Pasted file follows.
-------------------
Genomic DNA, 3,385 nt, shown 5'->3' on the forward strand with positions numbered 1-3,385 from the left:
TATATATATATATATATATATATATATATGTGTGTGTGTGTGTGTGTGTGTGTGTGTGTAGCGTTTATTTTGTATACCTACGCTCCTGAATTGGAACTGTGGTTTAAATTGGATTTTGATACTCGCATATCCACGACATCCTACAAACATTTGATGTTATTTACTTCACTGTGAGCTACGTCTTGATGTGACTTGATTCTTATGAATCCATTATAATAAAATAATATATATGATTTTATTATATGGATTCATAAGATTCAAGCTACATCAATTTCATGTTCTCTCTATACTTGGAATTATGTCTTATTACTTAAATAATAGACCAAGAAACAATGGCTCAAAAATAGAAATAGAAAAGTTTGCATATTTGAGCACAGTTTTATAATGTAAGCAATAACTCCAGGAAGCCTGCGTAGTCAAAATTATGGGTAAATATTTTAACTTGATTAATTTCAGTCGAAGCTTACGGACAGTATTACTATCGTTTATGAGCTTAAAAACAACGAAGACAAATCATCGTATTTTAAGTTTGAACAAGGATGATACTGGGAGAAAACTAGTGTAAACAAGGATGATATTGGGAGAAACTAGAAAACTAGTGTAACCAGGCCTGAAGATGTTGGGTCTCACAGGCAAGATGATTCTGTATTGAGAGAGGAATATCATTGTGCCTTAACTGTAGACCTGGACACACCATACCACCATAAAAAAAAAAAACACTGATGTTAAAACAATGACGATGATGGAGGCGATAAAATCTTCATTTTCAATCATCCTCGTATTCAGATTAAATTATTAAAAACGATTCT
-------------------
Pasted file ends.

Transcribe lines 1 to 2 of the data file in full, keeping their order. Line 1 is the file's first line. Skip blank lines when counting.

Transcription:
Genomic DNA, 3,385 nt, shown 5'->3' on the forward strand with positions numbered 1-3,385 from the left:
TATATATATATATATATATATATATATATGTGTGTGTGTGTGTGTGTGTGTGTGTGTGTAGCGTTTATTTTGTATACCTACGCTCCTGAATTGGAACTGTGGTTTAAATTGGATTTTGATACTCGCATATCCACGACATCCTACAAACATTTGATGTTATTTACTTCACTGTGAGCTACGTCTTGATGTGACTTGATTCTTATGAATCCATTATAATAAAATAATATATATGATTTTATTATATGGATTCATAAGATTCAAGCTACATCAATTTCATGTTCTCTCTATACTTGGAATTATGTCTTATTACTTAAATAATAGACCAAGAAACAATGGCTCAAAAATAGAAATAGAAAAGTTTGCATATTTGAGCACAGTTTTATAATGTAAGCAATAACTCCAGGAAGCCTGCGTAGTCAAAATTATGGGTAAATATTTTAACTTGATTAATTTCAGTCGAAGCTTACGGACAGTATTACTATCGTTTATGAGCTTAAAAACAACGAAGACAAATCATCGTATTTTAAGTTTGAACAAGGATGATACTGGGAGAAAACTAGTGTAAACAAGGATGATATTGGGAGAAACTAGAAAACTAGTGTAACCAGGCCTGAAGATGTTGGGTCTCACAGGCAAGATGATTCTGTATTGAGAGAGGAATATCATTGTGCCTTAACTGTAGACCTGGACACACCATACCACCATAAAAAAAAAAAACACTGATGTTAAAACAATGACGATGATGGAGGCGATAAAATCTTCATTTTCAATCATCCTCGTATTCAGATTAAATTATTAAAAACGATTCT